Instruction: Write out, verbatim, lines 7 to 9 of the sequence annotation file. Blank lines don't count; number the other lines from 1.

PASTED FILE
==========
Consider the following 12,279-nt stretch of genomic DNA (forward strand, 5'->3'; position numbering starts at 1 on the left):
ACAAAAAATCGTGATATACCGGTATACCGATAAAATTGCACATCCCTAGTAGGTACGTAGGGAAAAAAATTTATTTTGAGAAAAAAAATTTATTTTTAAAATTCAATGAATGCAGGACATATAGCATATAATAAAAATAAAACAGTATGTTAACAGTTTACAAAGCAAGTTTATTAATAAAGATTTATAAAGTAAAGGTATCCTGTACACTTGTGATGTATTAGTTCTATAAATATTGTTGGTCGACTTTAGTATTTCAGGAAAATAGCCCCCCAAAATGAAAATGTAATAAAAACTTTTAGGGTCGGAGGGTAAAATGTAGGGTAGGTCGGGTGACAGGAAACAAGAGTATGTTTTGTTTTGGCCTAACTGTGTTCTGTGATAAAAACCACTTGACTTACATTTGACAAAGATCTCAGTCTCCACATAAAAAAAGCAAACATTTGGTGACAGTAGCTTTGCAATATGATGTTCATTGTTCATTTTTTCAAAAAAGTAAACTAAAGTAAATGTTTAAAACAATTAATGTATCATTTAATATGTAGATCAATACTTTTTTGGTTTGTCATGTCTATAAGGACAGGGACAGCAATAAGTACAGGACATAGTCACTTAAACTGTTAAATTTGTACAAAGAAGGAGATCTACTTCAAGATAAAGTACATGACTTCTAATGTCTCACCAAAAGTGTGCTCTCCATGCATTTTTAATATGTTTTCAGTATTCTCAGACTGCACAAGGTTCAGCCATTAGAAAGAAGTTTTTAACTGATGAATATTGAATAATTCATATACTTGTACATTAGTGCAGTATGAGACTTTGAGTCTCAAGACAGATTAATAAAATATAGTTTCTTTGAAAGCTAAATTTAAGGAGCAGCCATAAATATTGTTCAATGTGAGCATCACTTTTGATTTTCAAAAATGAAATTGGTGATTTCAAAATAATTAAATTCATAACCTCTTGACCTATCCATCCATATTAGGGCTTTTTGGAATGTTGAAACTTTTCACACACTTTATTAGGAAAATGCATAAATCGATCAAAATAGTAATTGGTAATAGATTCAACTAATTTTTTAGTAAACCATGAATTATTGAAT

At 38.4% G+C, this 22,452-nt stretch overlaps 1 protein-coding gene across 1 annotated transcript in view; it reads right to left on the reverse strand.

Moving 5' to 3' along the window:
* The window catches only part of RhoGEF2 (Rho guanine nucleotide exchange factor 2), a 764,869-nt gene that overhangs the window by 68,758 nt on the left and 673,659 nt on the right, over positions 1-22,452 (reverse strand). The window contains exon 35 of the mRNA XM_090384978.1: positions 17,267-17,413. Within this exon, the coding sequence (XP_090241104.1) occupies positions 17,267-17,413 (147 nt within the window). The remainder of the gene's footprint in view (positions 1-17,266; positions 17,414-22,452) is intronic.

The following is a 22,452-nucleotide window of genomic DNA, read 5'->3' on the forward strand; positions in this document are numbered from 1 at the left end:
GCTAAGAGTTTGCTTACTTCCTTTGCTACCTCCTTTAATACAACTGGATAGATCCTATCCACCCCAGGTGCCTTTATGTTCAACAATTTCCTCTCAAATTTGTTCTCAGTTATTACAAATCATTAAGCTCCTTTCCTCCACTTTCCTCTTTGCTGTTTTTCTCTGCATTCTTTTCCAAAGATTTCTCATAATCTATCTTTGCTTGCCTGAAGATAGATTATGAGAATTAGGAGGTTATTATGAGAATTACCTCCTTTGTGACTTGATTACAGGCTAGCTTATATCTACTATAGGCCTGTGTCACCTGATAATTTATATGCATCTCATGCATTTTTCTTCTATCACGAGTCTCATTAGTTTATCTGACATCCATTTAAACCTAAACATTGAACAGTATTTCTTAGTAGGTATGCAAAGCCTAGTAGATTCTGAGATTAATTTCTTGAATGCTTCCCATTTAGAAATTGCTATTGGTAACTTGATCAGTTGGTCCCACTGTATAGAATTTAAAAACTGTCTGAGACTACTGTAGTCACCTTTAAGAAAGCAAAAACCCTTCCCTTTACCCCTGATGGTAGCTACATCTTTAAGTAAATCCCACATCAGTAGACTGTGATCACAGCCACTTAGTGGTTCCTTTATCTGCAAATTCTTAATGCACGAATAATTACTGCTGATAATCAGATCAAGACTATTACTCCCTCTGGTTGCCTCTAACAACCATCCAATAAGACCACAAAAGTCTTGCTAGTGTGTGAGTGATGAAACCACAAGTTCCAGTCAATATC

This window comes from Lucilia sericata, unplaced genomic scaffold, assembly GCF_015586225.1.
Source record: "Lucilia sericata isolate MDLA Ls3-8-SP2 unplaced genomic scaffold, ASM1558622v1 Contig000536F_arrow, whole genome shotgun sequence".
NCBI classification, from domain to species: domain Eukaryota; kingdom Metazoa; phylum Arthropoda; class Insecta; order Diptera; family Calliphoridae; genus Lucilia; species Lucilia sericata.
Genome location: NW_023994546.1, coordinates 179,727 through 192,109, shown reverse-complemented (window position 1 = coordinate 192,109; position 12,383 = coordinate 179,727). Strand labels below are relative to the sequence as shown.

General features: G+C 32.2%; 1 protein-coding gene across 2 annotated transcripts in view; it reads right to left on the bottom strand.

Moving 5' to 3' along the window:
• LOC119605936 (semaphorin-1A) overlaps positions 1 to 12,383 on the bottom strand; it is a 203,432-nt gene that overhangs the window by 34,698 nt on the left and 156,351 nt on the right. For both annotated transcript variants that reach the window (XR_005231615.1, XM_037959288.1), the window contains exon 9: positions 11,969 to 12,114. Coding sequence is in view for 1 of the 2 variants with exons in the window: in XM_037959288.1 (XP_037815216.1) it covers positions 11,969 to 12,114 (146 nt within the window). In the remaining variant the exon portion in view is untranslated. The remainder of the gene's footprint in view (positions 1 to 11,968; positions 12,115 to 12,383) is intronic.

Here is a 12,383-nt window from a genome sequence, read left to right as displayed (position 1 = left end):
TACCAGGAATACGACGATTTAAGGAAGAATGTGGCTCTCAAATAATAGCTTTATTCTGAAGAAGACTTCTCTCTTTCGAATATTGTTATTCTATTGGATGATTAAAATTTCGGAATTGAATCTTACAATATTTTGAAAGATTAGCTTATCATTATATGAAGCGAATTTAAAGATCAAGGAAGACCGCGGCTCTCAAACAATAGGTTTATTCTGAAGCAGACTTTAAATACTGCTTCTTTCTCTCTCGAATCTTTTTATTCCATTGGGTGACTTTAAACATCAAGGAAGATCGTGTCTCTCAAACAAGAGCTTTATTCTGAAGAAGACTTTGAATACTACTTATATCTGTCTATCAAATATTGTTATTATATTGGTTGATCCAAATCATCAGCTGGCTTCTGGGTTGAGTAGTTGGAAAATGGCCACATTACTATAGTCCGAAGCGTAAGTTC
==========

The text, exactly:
GCTAAGAGTTTGCTTACTTCCTTTGCTACCTCCTTTAATACAACTGGATAGATCCTATCCACCCCAGGTGCCTTTATGTTCAACAATTTCCTCTCAAATTTGTTCTCAGTTATTACAAATCATTAAGCTCCTTTCCTCCACTTTCCTCTTTGCTGTTTTTCTCTGCATTCTTTTCCAAAGATTTCTCATAATCTATCTTTGCTTGCCTGAAGATAGATTATGAGAATTAGGAGGTTATTATGAGAATTACCTCCTTTGTGACTTGATTACAGGCTAGCTTATATCTACTATAGGCCTGTGTCACCTGATAATTTATATGCATCTCATGCATTTTTCTTCTATCACGAGTCTCATTAGTTTATCTGACATCCATTTAAACCTAAACATTGAACAGTATTTCTTAGTAGGTATGCAAAGCCTAGTAGATTCTGAGATTAATTTCTTGAATGCTTCCCATTTAGAAATTGCTATTGGTAACTTGATCAGTTGGTCCCACTGTATAGAATTTAAAAACTGTCTGAGACTACTGTAGTCACCTTTAAGAAAGCAAAAACCCTTCCCTTTACCCCTGATGGTAGCTACATCTTTAAGTAAATCCCACATCAGTAGACTGTGATCACAGCCACTTAGTGGTTCCTTTATCTGCAAATTCTTAATGCACGAATAATTACTGCTGATAATCAGATCAAGACTATTACTCCCTCTGGTTGCCTCTAACAACCATCCAATAAGACCACAAAAGTCTTGCTAGTGTGTGAGTGATGAAACCACAAGTTCCAGTCAATATC

This window comes from Lucilia sericata, unplaced genomic scaffold, assembly GCF_015586225.1.
Source record: "Lucilia sericata isolate MDLA Ls3-8-SP2 unplaced genomic scaffold, ASM1558622v1 Contig000536F_arrow, whole genome shotgun sequence".